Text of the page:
9. DimitriW
    Joined: Jun 2013
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    Location: belgium

    DimitriW Junior Member

    Ok, thanks Petros, that's very usefull information about the centreboard. Wood indeed is more attractive I agree, but building time was important for me. I can build this boat from scratch in 10 days (full time) and there are allmost no parts that can easily break and if they do, it's very easy to repair. I also think I overdimensioned the tubes of the frame and I used steel tubeclamps instead of aluminium because of the price difference, so I think in the future I can bring the weight down to maybe 90 kg. Aluminium tubeclamps also would be better in preventing galvanic corrosion if I start to use this boat in salt water, but first I wanted to have a working prototype before investing more money in it.
     
  10. raf pali
    Joined: Mar 2012
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    Location: Australia

    raf pali Junior Member

    It's a nice Idea. I too some years back have thought of some sort of inflatable little cat but I could not find the rubber tubes. I'd love to put my hands on rubber tubes like yours. Please let me know if those things are available in Au. I think it would make a more efficient dingy for yachts, easier to row, more economical on fuel and faster plus a joy to sail, by far better than rubber duckies and possibly foldable for deck stow. I might be wrong but there could be future for a production.
    Well done M8
     
  11. raf pali
    Joined: Mar 2012
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    raf pali Junior Member


    Top notch. Good work
     
  12. mebebo
    Joined: Jun 2013
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    Location: istanbul

    mebebo New Member

    It's mostly like Dimitri's boat, but I'm gonna have to glue together my own floats with PVC coated polyester fabric. I'm trying to find a solution to make more hydrodynamic ones, rather than plain cylinders with end cones on both sides. For example here's a detail of HappyCat's floats' peak: http://www.happy-cat.at/typo3temp/pics/c2f0de2f00.jpg . I guess it would be a little hard with house tools though.

    And thanks for the photos, they're really informative!
     
  13. SuenosAzules
    Joined: Apr 2010
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    Location: Palm Beach Gardens, Florida

    SuenosAzules Junior Member

    Very Cleaver Design..

    Very cleaver design, looks like a lot of fun even if it is not as perfect as you want it! Good work!
     
  14. Skyak
    Joined: Jul 2012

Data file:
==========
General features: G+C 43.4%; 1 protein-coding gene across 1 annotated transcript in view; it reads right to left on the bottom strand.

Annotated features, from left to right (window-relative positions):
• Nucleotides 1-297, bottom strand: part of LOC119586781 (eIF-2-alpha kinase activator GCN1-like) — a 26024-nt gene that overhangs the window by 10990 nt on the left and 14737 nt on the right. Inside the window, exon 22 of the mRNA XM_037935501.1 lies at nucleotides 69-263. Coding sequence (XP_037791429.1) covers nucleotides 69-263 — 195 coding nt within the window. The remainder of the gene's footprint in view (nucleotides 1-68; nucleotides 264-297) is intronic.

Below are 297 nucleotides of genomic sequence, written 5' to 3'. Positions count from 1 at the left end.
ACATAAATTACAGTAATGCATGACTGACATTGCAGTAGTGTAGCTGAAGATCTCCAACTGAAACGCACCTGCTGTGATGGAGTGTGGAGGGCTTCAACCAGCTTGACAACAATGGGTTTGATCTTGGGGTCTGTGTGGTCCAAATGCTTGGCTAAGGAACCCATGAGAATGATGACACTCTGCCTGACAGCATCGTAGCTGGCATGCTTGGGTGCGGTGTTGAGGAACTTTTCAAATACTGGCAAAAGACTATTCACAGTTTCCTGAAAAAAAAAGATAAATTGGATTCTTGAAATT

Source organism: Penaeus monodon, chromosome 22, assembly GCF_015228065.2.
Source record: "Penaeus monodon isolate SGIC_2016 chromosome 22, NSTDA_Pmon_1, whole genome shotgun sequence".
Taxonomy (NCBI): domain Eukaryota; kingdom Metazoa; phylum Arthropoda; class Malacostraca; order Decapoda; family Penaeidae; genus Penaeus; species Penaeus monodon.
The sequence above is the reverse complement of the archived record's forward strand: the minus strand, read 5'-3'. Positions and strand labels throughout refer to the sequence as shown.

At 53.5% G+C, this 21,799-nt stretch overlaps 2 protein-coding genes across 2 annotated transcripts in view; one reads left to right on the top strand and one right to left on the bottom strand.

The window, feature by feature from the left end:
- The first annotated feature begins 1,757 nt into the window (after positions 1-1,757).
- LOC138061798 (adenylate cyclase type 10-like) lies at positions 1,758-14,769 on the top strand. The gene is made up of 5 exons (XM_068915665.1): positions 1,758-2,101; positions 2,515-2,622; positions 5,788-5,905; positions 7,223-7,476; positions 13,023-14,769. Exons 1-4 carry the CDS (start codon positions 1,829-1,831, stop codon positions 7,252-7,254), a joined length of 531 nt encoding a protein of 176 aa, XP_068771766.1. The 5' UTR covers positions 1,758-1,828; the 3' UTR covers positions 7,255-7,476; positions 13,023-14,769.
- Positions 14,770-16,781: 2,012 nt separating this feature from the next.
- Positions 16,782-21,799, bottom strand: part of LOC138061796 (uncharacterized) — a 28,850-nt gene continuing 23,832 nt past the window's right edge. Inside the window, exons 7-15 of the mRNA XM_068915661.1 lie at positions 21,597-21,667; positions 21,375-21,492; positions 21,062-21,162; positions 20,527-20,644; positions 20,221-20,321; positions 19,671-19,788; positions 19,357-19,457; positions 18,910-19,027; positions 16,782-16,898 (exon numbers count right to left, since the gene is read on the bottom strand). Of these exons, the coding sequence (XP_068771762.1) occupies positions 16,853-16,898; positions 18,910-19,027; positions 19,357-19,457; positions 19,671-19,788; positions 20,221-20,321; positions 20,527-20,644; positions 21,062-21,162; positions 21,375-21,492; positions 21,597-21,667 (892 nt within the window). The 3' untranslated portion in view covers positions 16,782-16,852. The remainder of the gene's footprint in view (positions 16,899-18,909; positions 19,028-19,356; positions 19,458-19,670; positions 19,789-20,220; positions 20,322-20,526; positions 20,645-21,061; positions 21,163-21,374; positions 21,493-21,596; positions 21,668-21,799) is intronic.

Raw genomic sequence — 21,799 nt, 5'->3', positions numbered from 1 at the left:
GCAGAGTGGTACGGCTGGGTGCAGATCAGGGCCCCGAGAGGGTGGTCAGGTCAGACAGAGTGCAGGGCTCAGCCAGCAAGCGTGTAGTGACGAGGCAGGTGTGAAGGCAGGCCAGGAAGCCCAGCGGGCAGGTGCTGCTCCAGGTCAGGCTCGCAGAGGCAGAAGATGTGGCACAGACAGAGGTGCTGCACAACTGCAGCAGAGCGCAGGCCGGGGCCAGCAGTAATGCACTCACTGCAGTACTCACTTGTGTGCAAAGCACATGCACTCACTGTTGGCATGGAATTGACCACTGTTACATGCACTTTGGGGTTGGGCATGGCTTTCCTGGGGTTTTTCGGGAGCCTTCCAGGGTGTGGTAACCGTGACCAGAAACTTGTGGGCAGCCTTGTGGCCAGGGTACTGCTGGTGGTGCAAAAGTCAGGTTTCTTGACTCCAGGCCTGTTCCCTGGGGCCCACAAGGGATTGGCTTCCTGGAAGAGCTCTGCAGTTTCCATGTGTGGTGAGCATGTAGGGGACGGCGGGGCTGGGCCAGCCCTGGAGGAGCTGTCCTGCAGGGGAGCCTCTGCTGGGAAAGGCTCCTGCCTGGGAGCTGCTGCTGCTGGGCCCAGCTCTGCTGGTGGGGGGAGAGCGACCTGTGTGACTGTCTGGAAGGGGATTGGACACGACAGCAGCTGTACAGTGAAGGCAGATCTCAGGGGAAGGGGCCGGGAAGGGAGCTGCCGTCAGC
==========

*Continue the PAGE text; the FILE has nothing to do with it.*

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    Location: United States

    Skyak Senior Member

    I have been following the site NNNNN posted -chrome will translate but not well. There are some real artists making these inflatables in Russia. I don't think we will have the time to develop the skills so I think the best solution for us is nose cones with an expanding foam fit to the float.

    Some frame inside the float with inflatable liners would offer some improved capability -then the skin could be PVC on polyester or even polyester with a coating applied after shaping without the problem of slow leaks from pinholes. Hypalon is pricey and hard to work with.

    If sailboats didn't take so much space when they were not in use there would be a lot more sailors.
     

  15. DimitriW
    Joined: Jun 2013
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    Location: belgium

    DimitriW Junior Member

    I got a problem... A few weeks ago one of the outer pockets teared from back to front for about 2 meter while I was using it as a raft (without the mast) on a calm river in my city (Ghent, Belgium). We were actually not moving at all at that time, just floating and having a drink (maybe too much :)). We didn't hit anything it just happened like that. I don't measure the pressure (maybe I should), but from my subjective opinion the pressure was not that high. I guess the material is getting old.
    The floats are constructed with an inner float of neoprene and an outer pocket made of hypalon. It was the outer pocket that ruptured (not on a seem), so the boat was still floating and stable and we managed to continue the trip back home. I managed to stitch the outer pocket (it doesn't need to be airtight and it was constructed with stitching) but my confidence is gone in these pockets, so I want to make new ones.
    The fabric doesn't need be airtight but strong enough to hold the pressure of the inner tube, resistant to rocks (white water use), not soke up water, UV resistant, it should not stretch out when I inflate the tube but hold the shape. Any ideas on which fabric to use? I've been thinking of kevlar or polypropyleen but it can't be too thick because I need to be able to stitch it with a regular machine. Having it custom made will cost me a fortune and I can't buy new floats on the market here in Belgium. Using hypalon again is also an option but that will cost me around 500 euro and I have never worked with that material (I don't want to mess up 500 euro...).